Early Adolescents' Understandings of College and Career Readiness Conceptually and in Relation to Their Own Lives
AuthorHill, Kathleen Alice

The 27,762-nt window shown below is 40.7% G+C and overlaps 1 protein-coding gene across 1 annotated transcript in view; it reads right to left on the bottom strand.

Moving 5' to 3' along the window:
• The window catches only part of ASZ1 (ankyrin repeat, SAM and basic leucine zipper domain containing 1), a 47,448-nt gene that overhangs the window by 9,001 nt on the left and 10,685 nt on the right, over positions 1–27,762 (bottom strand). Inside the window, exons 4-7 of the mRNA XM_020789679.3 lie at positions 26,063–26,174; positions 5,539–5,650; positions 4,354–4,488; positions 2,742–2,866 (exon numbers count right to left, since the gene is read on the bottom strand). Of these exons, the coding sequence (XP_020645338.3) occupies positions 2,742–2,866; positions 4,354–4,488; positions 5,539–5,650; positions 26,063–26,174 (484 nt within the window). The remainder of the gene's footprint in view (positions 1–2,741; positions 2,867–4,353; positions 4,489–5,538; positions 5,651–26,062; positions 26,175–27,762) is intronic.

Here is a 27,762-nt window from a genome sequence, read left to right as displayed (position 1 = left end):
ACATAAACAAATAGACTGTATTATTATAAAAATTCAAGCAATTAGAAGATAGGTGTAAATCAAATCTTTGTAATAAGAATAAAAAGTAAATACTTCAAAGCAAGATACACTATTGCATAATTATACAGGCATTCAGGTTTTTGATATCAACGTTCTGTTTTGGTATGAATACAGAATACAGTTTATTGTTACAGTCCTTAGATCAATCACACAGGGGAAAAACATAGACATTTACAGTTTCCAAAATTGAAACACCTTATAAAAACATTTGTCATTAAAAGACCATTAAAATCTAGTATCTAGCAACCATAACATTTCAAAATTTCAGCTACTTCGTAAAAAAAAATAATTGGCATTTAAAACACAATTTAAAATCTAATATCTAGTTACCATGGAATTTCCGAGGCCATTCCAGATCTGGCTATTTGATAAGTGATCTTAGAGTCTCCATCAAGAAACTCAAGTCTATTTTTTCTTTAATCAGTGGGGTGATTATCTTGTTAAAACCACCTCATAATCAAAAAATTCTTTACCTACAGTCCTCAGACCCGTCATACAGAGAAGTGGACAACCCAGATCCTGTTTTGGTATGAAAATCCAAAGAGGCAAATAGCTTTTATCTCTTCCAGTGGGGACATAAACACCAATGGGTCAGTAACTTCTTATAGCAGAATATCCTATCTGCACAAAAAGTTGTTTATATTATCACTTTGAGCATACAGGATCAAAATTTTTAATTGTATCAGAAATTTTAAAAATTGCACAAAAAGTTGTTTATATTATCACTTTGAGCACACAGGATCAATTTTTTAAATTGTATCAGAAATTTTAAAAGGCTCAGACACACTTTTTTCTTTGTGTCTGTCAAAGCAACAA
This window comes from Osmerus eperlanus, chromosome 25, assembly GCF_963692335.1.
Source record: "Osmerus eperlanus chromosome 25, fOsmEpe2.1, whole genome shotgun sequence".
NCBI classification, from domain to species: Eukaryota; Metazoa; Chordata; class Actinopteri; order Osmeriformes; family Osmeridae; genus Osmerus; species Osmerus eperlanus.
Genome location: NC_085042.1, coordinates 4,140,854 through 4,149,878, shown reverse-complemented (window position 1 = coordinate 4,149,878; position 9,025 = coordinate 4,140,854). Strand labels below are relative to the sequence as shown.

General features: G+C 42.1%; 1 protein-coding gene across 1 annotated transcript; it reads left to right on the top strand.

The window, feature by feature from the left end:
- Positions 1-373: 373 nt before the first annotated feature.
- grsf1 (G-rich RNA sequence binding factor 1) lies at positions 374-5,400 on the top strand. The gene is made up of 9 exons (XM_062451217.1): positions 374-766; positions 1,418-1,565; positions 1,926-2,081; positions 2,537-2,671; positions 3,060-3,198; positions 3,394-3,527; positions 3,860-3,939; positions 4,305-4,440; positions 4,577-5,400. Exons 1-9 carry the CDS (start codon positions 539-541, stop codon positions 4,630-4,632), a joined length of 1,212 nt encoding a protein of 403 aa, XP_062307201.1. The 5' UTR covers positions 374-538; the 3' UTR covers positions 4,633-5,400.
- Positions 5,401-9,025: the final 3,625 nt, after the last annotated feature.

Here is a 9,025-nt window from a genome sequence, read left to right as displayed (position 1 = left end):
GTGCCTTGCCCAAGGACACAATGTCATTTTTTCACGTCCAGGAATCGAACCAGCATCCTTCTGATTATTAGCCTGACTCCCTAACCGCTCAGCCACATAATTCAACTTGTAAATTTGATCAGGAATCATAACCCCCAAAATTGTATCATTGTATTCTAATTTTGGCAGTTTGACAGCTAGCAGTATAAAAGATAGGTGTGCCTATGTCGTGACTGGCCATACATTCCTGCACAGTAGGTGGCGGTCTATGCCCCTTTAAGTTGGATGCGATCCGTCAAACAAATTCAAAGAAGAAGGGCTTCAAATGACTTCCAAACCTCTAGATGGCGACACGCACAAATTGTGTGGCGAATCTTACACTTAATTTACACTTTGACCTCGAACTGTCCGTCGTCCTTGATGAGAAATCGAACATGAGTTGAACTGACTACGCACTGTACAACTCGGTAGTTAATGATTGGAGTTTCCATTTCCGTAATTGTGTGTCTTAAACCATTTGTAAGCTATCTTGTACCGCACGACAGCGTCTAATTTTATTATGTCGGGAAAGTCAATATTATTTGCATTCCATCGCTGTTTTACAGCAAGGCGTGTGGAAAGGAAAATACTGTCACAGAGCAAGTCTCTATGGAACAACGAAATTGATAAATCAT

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A major focus in the K-12 education system today is preparing students to not only graduate high school, but to enter and succeed in a postsecondary education. As part of this movement, many researchers have attempted to understand the factors that indicate whether a student is prepared for postsecondary education; this is also known as college and career readiness (CCR). Yet, what is lacking in the literature is a focus on the student perspective regarding CCR. This research attempted to fill that gap by investigating how students understand CCR conceptually, and in relation to their own lives. In order to answer this question, a qualitative, longitudinal study was conducted using a constructivist grounded theory approach to data collection and analysis. Forty-four students were recruited and interviewed five times over the course of two and half years in order to gauge their understandings of CCR. Findings indicate that 17 students were able to align their academic performance and aspirations in a way that indicated CCR, while 27 were not yet articulating an alignment of academic and performance and aspirations. Within the first group, 8 students felt the need to be the best, while 9 knew that school was important, but it was not the most important aspect of their lives. Of those in the second group, 11 were still exploring their future, 11 were not ready to explore the future, and 5 felt that they were misunderstood and engaged in constant conflict. The discussion and implications for practice focus on self-determination theory, building purpose, creating student empowerment, and the timing of career counseling.